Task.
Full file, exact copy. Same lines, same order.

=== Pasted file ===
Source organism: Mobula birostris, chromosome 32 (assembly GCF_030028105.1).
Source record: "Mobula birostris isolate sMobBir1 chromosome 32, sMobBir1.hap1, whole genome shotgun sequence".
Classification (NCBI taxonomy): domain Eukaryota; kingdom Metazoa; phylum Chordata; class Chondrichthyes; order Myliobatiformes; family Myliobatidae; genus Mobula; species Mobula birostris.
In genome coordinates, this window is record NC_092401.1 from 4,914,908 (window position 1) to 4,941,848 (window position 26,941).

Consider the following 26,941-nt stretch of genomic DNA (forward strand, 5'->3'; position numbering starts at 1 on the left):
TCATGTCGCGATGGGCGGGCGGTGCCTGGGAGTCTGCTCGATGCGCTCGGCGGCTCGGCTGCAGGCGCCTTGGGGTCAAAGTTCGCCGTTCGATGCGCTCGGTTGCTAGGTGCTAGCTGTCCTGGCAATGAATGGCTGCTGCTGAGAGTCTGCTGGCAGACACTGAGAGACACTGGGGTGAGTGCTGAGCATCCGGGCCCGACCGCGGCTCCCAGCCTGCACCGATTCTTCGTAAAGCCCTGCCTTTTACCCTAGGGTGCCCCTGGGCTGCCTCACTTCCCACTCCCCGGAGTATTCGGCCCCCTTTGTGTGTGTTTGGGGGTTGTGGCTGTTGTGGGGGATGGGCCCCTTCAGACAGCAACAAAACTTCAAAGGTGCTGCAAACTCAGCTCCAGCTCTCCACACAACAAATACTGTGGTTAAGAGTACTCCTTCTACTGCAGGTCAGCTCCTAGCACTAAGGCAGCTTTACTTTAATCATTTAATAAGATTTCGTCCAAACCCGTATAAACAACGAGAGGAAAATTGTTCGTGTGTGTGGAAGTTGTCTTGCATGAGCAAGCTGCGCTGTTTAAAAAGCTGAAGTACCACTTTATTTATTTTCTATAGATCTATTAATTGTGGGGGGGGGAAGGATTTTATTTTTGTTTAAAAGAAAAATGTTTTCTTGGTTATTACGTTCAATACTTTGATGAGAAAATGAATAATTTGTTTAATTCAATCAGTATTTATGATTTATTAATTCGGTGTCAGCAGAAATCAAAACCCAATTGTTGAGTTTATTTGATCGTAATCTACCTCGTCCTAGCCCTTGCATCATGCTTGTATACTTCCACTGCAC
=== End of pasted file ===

Source organism: Mobula birostris, chromosome 32 (assembly GCF_030028105.1).
Source record: "Mobula birostris isolate sMobBir1 chromosome 32, sMobBir1.hap1, whole genome shotgun sequence".
Classification (NCBI taxonomy): domain Eukaryota; kingdom Metazoa; phylum Chordata; class Chondrichthyes; order Myliobatiformes; family Myliobatidae; genus Mobula; species Mobula birostris.
In genome coordinates, this window is record NC_092401.1 from 4,914,908 (window position 1) to 4,941,848 (window position 26,941).

Consider the following 26,941-nt stretch of genomic DNA (forward strand, 5'->3'; position numbering starts at 1 on the left):
TCATGTCGCGATGGGCGGGCGGTGCCTGGGAGTCTGCTCGATGCGCTCGGCGGCTCGGCTGCAGGCGCCTTGGGGTCAAAGTTCGCCGTTCGATGCGCTCGGTTGCTAGGTGCTAGCTGTCCTGGCAATGAATGGCTGCTGCTGAGAGTCTGCTGGCAGACACTGAGAGACACTGGGGTGAGTGCTGAGCATCCGGGCCCGACCGCGGCTCCCAGCCTGCACCGATTCTTCGTAAAGCCCTGCCTTTTACCCTAGGGTGCCCCTGGGCTGCCTCACTTCCCACTCCCCGGAGTATTCGGCCCCCTTTGTGTGTGTTTGGGGGTTGTGGCTGTTGTGGGGGATGGGCCCCTTCAGACAGCAACAAAACTTCAAAGGTGCTGCAAACTCAGCTCCAGCTCTCCACACAACAAATACTGTGGTTAAGAGTACTCCTTCTACTGCAGGTCAGCTCCTAGCACTAAGGCAGCTTTACTTTAATCATTTAATAAGATTTCGTCCAAACCCGTATAAACAACGAGAGGAAAATTGTTCGTGTGTGTGGAAGTTGTCTTGCATGAGCAAGCTGCGCTGTTTAAAAAGCTGAAGTACCACTTTATTTATTTTCTATAGATCTATTAATTGTGGGGGGGGGAAGGATTTTATTTTTGTTTAAAAGAAAAATGTTTTCTTGGTTATTACGTTCAATACTTTGATGAGAAAATGAATAATTTGTTTAATTCAATCAGTATTTATGATTTATTAATTCGGTGTCAGCAGAAATCAAAACCCAATTGTTGAGTTTATTTGATCGTAATCTACCTCGTCCTAGCCCTTGCATCATGCTTGTATACTTCCACTGCAC